This Thanksgiving, many people went home to stuff themselves with turkey, while many music fans found themselves giving thanks for Edmonton’s quickest-growing music festival.
This year’s installment of UP+DT has come and gone, and with it, the festival brought a diverse ensemble of artists from around the world through our city. While every year UP+DT partners with venues throughout the city from newer venues like The Needle Vinyl Tavern and 9910, this year both my tickets held entry to the historic Starlite Room.
Friday night saw modern shoegazers DIIV headline with support from Vancouver’s Summering and local acts Provincial Archives and Tropic Harbour. Saturday’s bill saw psychedelic dance wizard Dan Deacon headline with support from Edmonton’s own Borys, Archaics, and Whitsundays.
My 2017 UP+DT experience was kicked-off by local indie rockers Tropic Harbour, whose beachy dream pop was a light but danceable prelude to the night.
Second on the night’s bill was Summering, a fully bearded sextet from Vancouver, who blended indie sensibilities with cataclysmic post rock. Any band with three guitarists will sound huge, but Summering’s guitarists created massive walls of feedback without even touching their guitars.
Edmontonian power trio Provincial Archives performed the penultimate show, hyping the crowd with their combination of 1990’s alternative rock energy and pop sensibilities.
Finally DIIV hit the stage, and instantly the five-piece band from New York oozed coolness. When Starlite’s video screen did not function, singer Zachary Cole Smith brought his laptop on to the stage to play the visuals — a resilient solution, but one that proved difficult to observe, even from the front. Despite the technical difficulties, the band was unfazed, and coolly continued on like it was nothing.
Intertwining jangly guitar lines and distant vocal melodies characterized their fan-favourites from their albums Oshin and Is the Is Are, with Smith setting the year before starting each track with an air of nostalgia.
Returning on Saturday, Starlite’s atmosphere was not markedly different except for a notable lack of AGD Tallboys that the crowd at DIIV had sipped upon the night before. However, once the bands hit the stage, things got weirder in the best possible way.
Recently-reunited Whitsundays, an Edmonton supergroup headed by singer/bassist Paul Arnusch, kicked off the Saturday, bringing together an ensemble of talented singers and instrumentalists whose harmony-heavy indie-pop jumped across a wide variety of sounds from piano-driven blues rock to noisy psychedelia.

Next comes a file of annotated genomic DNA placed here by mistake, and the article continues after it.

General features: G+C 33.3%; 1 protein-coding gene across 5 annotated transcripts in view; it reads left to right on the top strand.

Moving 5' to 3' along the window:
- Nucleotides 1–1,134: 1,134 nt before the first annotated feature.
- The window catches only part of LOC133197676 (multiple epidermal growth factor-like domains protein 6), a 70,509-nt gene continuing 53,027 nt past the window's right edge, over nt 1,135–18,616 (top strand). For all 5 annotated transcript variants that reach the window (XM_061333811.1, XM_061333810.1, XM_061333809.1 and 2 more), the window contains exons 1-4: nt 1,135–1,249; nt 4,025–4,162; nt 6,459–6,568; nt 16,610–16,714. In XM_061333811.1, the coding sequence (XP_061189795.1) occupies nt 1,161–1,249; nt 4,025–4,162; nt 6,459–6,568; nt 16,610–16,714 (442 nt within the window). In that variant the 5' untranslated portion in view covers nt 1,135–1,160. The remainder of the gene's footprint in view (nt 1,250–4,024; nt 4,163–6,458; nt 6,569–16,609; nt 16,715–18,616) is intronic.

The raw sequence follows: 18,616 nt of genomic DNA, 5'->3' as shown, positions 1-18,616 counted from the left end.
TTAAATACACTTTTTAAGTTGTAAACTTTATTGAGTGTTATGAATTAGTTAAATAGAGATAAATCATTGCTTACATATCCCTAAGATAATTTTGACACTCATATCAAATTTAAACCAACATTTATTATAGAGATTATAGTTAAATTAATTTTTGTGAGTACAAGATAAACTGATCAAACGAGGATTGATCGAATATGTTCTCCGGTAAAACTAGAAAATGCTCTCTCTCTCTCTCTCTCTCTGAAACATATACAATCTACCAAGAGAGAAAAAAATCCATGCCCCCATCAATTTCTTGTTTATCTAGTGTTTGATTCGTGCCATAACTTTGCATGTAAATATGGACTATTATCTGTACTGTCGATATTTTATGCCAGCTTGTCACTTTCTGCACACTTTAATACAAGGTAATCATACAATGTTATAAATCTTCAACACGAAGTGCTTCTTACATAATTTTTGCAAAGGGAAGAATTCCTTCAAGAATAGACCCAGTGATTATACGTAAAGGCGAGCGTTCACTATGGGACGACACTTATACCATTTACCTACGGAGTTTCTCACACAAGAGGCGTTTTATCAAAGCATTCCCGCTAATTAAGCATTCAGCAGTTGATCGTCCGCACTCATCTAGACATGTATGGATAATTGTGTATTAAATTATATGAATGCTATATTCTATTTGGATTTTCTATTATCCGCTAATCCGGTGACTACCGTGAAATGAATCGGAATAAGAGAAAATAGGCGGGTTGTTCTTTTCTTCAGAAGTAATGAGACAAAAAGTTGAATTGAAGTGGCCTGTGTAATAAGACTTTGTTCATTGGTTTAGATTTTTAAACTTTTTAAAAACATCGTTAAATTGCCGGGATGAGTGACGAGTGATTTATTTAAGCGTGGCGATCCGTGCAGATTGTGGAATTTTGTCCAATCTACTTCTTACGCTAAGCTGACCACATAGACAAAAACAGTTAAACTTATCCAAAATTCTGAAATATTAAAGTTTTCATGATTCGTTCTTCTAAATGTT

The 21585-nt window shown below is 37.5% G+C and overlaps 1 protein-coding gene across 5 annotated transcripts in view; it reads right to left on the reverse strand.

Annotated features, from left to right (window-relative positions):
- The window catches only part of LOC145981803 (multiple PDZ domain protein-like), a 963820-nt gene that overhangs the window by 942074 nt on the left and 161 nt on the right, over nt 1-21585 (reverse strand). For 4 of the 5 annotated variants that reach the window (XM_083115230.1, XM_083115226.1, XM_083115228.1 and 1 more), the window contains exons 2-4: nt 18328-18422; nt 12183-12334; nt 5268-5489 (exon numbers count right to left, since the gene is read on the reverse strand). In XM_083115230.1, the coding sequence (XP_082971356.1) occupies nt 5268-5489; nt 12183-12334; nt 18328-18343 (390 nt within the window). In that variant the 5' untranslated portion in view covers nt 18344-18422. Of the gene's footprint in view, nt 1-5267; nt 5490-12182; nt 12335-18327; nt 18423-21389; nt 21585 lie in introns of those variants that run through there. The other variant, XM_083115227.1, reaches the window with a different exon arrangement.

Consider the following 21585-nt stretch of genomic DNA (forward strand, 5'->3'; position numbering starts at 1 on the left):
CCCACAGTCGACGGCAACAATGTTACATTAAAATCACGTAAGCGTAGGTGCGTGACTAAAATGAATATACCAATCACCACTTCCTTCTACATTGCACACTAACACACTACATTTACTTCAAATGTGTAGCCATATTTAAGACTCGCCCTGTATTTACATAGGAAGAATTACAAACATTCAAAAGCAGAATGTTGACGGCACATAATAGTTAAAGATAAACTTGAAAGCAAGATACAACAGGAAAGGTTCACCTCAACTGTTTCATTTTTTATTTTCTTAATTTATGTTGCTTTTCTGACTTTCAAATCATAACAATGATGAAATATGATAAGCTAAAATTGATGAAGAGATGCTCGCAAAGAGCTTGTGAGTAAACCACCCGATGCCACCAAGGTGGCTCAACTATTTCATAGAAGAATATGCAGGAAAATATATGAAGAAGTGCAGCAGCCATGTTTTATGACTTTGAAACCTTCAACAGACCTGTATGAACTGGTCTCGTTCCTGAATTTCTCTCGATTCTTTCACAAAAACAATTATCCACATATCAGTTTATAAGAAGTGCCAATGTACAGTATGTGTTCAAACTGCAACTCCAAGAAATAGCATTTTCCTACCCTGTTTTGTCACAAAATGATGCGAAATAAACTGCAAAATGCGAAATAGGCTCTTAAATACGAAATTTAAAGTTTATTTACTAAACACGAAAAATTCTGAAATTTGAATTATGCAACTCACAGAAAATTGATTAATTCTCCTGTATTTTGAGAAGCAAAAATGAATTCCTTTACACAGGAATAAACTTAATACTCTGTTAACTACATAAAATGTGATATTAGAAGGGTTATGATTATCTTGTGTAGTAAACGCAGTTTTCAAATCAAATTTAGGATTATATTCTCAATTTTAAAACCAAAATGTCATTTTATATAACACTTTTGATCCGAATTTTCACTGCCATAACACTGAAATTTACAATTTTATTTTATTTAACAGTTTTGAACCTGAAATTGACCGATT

Edmonton-based Archaics were second on the night’s bill, performing with a cool demeanour and even cooler tunes. The group combined the garage rock aesthetic of The Strokes with a psychedelic edge.
Edmontonian electronic musician Borys was a definite change of pace for the night – oddly enough performing from the sound desk at the back of the dance floor. Borys started off his set with a slow drone of oscillations and feedback, finally exploding into a full-blown dance beat with skittering drums breaks.
The main stage’s curtains were drawn shortly after Borys left the stage, foretelling the arrival of Dan Deacon — an action that was a personal request, he tells the audience in his greeting-spiel turned stand-up routine about his affinity toward curtains and tour riders filled with cheese. Dan Deacon’s psychedelic team-building dance camp contained near-maximum crowd interaction, including synchronized dance-offs, human tunnels that spilled outside Starlite and out onto the sidewalk, and the wall of life — a wholesome, high-five orientated version of the metal staple. Deacon’s frenetic yet whimsical electronic pop was the perfect soundtrack to the most off-the-wall dance event I’ve ever participated in. The cherry on top was the ever-genuine Deacon meeting and greeting fans after the show, seemingly enjoying each conversation as much as the fans did.
After stumbling my way into the official afterparty and consuming free pizza and horrible beer, I realized just how late the night had gotten — each night’s sets finished around 1:30 a.m., keeping the tunes going strong into the night. While my temporary reprieve from studying had turned into the weekend’s main event, UP+DT once again proved to be an excellent weekend filled with diverse range of music from a talent-heavy local scene to groups from around the world.